In the first round of the French presidential election on Sunday 23 April, Gwendoline, an 18-year-old from Hénin-Beaumont, a small northern town of 26,000 inhabitants, voted for the first time, for Marine Le Pen. Le Pen cast her own ballot in Hénin-Beaumont too. The Front National mayor, Steeve Briois, was elected in one round of voting in 2014.

I met Gwendoline in a windswept railway station parking lot, on 1 May, as we were waiting for a bus to take us to Hénin-Beaumont. Our train had been cancelled. She laughed at how grim her bank holiday Monday had turned out to be – stuck in a car park on her way back from a funeral, with a mock baccalauréat exam to look forward to the next day.

When the bus finally arrived, it took us very slowly across former mining lands, around a slag heap, not far from Oignies, where the last French coalmine closed in 1990. Gwendoline said that everyone in her class who was old enough to vote, voted for Le Pen. There wasn’t much to do in town, she said, maybe go to Auchan, the biggest shopping centre north of Paris, in the next town. ‘It's Hénin-Beaumont, it's not marvellous,’ she smiled.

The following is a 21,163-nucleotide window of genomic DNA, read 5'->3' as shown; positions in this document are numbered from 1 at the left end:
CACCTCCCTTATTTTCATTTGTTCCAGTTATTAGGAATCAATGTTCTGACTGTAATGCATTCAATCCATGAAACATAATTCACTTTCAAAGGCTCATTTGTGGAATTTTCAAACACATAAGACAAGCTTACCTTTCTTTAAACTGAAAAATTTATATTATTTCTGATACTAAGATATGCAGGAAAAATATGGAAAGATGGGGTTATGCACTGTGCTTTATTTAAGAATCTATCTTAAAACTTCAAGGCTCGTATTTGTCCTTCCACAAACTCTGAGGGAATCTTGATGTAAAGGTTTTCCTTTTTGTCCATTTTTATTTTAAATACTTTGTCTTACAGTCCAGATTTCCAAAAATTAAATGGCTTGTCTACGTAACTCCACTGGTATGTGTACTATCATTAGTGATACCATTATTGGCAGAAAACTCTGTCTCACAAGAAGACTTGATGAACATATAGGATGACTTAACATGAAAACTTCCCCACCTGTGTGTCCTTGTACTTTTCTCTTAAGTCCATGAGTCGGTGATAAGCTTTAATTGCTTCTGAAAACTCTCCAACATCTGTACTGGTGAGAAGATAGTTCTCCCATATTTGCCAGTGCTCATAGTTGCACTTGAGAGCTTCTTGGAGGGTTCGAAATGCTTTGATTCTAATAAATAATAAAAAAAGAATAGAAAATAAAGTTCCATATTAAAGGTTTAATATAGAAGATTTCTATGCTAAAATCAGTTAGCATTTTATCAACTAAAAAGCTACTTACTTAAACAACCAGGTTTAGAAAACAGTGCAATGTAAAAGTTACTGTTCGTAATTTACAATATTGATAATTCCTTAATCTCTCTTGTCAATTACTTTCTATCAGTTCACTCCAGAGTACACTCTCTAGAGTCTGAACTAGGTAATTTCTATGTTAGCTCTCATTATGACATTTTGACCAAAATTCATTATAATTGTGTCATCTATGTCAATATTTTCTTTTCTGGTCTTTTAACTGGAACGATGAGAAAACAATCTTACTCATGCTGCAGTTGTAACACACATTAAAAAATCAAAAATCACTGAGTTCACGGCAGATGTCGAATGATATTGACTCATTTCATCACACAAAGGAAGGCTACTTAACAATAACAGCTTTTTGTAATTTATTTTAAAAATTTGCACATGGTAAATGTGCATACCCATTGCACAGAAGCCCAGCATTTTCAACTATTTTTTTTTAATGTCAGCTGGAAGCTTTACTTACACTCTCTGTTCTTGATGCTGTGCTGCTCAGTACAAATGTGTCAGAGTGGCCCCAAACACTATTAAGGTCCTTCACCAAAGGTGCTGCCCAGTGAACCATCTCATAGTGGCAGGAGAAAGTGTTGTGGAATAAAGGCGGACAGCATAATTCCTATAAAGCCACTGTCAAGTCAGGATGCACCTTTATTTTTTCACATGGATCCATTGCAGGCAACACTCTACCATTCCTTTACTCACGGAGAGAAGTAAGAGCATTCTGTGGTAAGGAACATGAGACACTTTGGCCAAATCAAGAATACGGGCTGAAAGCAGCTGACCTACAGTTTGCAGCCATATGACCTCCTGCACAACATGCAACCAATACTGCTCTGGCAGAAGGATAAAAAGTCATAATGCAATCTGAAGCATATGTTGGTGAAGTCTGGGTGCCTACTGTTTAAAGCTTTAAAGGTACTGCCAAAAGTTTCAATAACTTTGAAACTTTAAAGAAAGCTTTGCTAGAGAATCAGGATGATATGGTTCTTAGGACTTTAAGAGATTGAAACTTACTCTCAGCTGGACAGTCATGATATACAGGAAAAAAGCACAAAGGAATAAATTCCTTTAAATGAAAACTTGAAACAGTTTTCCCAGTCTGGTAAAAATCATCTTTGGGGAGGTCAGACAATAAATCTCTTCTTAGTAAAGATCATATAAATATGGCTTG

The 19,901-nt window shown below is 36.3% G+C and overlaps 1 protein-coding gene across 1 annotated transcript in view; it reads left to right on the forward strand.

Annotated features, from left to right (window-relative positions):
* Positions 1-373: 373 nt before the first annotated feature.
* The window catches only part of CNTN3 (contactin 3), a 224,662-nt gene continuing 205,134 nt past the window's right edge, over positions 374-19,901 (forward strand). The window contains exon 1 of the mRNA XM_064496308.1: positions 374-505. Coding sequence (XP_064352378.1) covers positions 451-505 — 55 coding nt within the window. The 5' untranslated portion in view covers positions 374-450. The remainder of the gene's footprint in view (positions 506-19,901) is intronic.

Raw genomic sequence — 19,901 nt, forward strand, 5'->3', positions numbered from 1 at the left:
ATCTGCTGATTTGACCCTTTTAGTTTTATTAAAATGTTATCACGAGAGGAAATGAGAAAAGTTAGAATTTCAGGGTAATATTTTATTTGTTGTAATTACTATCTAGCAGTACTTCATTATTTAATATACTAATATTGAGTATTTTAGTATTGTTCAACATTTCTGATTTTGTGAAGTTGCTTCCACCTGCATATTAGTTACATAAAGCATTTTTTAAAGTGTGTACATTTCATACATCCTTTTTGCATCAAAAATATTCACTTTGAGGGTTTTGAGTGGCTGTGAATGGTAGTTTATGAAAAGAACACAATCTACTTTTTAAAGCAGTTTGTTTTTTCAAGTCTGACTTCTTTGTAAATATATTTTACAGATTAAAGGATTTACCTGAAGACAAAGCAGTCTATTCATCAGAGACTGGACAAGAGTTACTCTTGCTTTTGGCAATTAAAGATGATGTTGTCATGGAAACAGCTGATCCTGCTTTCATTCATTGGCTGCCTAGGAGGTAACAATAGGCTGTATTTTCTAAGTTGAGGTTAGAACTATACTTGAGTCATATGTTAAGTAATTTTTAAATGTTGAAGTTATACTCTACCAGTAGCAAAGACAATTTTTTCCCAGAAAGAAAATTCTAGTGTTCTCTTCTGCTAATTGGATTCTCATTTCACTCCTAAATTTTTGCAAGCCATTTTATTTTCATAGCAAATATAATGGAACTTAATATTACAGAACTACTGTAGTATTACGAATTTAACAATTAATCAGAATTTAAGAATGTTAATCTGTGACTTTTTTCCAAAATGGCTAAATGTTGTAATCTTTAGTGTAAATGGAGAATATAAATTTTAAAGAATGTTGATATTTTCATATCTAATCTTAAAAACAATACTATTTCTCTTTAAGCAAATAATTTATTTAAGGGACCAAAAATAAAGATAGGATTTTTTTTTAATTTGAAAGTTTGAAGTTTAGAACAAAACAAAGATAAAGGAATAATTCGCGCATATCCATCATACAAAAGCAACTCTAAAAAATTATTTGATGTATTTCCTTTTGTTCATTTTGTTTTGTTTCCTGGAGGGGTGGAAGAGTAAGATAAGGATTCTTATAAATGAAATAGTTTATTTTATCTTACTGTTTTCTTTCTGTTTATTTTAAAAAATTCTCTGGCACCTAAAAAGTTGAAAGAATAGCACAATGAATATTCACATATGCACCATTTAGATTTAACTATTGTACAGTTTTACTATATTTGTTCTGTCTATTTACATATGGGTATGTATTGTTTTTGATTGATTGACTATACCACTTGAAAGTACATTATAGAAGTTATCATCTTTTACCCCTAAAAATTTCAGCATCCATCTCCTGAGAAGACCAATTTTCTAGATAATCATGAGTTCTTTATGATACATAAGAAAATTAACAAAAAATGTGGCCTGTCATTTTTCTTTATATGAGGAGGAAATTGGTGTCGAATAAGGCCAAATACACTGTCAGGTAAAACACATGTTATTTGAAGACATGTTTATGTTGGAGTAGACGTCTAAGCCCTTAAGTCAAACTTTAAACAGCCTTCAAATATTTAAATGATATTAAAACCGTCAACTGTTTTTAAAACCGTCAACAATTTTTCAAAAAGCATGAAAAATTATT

Christopher Szczurek is an FN councillor in Hénin-Beaumont. ‘Marine was the only candidate to go for an election party outside of Paris,’ he told me. Emmanuel Macron held his victory party in La Rotonde, a brasserie in the sixth arrondissement. Le Pen, who spent most of her life in affluent suburbs to the west of Paris, celebrated in a sports hall in Hénin-Beaumont. According to the town council, there were more than 600 accredited journalists at the party. Le Pen first set foot in Hénin 10 years ago. In 2007 she ran for a parliamentary seat there and lost. The FN, currently under investigation on suspicion of campaign finance fraud and fake jobs in the European parliament, has steadily gained ground in the region since then.